I’ve started working through the Christian Year of Grace by Johann Spangenberg, a contemporary of Luther who, as a pastor and educator, wanted to provide laypeople a guide to help with the devotional reading of the newly-available Scriptures. He took the appointed Scripture readings for each Sunday, then–as a classical educator trained in dialectic–offered questions and answers that take the reader deeply into the riches of these texts.
After the jump, I’ll give you an excerpt from his treatment of Romans 11:33-36, the Epistle reading for Trinity Sunday: “O the depth of the riches both of the wisdom and knowledge of God: how incomprehensible are His judgments, how unsearchable His ways! For who has known the mind of the Lord?”
From Johann Spangenberg, Christian Year of Grace:
9. How have philosophers and worldly scholars acted in these matters?
They have tried to approach the Godhead from above, which is why they have erred. One must approach from below with the manhood of Christ, which can be grasped, and then go up to the Godhead through the propositions of Scripture, lest we fulfill the words of Proverbs 25 [:8]: “If anyone searches out difficult things, it will be too hard for him and confound him.” . . .Scripture approaches God gradually, leading us to Christ first as Lord, finally as God. This is the right way to gain knowledge.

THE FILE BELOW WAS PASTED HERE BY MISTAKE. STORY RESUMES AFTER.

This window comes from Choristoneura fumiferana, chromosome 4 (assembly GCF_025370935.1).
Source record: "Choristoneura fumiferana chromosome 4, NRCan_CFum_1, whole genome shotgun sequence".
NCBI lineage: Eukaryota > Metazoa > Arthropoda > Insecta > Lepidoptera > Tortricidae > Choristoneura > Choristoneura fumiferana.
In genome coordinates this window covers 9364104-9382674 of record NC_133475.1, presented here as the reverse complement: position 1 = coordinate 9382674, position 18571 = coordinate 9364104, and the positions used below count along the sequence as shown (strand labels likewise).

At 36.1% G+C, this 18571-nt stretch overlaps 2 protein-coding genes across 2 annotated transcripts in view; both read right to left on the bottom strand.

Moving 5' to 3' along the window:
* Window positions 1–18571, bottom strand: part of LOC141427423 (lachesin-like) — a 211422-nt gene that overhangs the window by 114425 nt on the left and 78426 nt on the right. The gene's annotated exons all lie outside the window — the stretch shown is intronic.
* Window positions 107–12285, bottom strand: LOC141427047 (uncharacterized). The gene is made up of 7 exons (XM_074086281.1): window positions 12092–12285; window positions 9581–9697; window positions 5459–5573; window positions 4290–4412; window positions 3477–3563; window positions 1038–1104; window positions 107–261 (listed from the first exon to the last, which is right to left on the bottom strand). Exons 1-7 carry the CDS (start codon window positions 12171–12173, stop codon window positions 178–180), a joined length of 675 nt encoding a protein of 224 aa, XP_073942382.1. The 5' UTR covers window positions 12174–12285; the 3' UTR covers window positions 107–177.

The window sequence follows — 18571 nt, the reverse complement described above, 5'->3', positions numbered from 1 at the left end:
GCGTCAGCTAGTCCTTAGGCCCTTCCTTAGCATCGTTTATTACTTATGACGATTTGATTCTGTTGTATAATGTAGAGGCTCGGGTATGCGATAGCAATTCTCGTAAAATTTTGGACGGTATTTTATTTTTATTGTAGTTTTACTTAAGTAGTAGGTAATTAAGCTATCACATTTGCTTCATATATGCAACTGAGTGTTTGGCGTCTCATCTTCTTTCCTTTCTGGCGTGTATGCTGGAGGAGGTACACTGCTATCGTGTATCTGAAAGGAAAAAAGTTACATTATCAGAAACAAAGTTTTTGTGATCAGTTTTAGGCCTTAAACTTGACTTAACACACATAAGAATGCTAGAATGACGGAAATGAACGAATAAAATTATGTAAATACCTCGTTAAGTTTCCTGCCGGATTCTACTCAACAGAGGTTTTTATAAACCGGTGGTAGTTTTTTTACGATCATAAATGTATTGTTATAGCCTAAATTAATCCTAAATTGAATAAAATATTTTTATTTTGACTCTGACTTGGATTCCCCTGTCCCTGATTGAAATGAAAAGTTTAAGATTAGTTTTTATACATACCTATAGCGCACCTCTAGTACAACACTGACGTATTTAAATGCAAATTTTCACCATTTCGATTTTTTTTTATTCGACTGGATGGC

He gives as examples the “sophists and Scholastics” who approach God “from above,” as an abstract object of speculation, a philosophical idea. To approach God in this way is to present ourselves as His equals, or even His superiors, assuming that God is like any other object in the universe and that He is completely comprehensible to someone of our intellect.
My application: Consider, for instance, what is going on when we discuss whether or not He is righteous enough to exist, or whether there is so much bad in the world that a good God cannot exist. This is to approach God “from above,” from an altitude of our moral superiority. This is to judge God, whether we are condemning Him or justifying Him. Whereas He is properly the ground of our moral sensibility and is the one who judges us and condemns or justifies us.
To approach Him “from below” would be to meet Him where He has come to us, in His incarnation, Jesus Christ. We can thus consider questions like the problem of evil “from below” through the lens of the Cross–in which He took the evils and the griefs of the world into Himself for the world’s redemption–to a very different significance.